Even before the coronavirus global pandemic started America’s steepest economic downturn since the Great Depression, China inhibited attempts by President Donald Trump’s administration to curb China’s exports into the United States with heavy tariffs.
When the COVID-19 pandemicstruck like a thunderbolt in late February 2020, the financial results were expected to crash the stock and bond markets, while the money available would be withdrawn or kept in the banks.
While both political parties have called for more goods to be “made in America,” it has been a weak request. With no real punch to this demand, the result is indifference to a critical factor in this country’s future health.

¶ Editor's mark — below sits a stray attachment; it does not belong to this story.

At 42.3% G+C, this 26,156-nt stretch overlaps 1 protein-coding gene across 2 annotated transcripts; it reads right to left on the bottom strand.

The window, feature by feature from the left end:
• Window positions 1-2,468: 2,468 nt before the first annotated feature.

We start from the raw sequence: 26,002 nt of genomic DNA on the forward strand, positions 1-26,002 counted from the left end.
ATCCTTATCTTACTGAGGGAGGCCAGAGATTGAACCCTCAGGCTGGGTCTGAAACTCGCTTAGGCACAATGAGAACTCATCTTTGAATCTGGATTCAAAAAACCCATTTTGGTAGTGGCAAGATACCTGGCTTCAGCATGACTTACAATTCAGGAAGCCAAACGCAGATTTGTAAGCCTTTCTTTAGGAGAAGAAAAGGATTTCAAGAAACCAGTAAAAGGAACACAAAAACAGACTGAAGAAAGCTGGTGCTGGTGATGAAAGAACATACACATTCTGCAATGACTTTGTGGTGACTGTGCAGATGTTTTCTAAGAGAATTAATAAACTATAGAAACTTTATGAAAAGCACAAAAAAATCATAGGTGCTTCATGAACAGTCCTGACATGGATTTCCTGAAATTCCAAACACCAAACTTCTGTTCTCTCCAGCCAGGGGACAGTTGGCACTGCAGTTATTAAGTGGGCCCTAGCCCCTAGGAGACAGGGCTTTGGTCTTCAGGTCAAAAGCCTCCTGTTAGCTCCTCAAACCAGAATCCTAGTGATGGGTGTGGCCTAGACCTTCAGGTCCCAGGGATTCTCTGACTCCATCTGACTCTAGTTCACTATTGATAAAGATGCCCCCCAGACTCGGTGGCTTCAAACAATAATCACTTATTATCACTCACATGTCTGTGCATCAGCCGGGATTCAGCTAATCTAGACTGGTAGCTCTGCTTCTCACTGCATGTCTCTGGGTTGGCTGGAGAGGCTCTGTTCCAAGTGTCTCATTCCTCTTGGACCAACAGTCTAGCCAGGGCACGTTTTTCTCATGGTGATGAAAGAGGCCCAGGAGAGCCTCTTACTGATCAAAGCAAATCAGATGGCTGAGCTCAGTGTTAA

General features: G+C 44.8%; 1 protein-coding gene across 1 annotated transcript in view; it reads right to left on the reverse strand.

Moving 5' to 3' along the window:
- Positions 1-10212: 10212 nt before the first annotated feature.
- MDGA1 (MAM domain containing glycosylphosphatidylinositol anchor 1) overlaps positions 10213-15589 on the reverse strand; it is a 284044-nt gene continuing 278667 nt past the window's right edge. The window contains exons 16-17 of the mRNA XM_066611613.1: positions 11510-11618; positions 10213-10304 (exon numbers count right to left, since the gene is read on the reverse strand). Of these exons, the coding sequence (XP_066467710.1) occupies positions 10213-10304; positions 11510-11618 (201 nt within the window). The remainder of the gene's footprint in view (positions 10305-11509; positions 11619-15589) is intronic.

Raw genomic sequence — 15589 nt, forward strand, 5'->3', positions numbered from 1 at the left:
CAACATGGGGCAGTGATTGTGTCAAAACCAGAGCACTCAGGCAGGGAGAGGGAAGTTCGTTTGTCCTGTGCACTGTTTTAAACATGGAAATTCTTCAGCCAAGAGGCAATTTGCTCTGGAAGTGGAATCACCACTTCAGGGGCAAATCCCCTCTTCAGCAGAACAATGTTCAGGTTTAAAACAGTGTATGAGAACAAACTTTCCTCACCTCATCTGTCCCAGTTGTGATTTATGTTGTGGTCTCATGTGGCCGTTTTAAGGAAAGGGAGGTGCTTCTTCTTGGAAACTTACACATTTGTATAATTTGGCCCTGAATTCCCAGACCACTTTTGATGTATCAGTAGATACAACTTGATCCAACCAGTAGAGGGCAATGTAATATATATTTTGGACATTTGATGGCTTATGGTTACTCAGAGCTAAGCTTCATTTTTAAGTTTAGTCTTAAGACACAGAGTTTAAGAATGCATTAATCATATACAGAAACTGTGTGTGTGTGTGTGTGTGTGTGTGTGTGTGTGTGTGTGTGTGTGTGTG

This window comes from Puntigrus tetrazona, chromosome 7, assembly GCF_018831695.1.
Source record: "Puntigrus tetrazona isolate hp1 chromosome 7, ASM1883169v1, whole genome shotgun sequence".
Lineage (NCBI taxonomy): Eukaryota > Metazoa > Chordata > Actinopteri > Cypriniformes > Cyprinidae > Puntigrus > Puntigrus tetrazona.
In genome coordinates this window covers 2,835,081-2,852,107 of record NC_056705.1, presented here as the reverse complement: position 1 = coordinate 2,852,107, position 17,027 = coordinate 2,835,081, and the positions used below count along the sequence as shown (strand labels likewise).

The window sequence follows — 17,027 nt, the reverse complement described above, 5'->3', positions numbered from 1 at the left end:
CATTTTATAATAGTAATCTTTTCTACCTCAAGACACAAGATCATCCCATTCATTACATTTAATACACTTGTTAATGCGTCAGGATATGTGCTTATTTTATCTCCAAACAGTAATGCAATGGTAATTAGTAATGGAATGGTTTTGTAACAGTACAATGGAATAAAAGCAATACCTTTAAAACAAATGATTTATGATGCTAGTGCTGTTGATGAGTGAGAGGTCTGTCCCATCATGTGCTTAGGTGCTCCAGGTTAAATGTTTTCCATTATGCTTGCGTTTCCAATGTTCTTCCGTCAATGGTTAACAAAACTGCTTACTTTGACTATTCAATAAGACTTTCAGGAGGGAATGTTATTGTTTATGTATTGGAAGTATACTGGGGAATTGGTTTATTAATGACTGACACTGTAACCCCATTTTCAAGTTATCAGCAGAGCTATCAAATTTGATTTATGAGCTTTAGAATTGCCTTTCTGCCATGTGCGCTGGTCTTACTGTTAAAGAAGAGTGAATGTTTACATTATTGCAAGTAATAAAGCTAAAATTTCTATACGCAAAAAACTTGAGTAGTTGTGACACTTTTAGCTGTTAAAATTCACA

Since the novel coronavirus SARS-CoV-2, which causes the disease COVID-19, infested the United States in early March 2020, U.S. businesses have had to re-evaluate their ongoing business outlook and each company’s approach in their particular segment, whether they are large or small.
When Congress passed and President Donald Trump signed a $2 trillion aid package, historians were astounded that such an unbelievable addition to an already $20 trillion debt would be acceptable to all Americans without a murmur.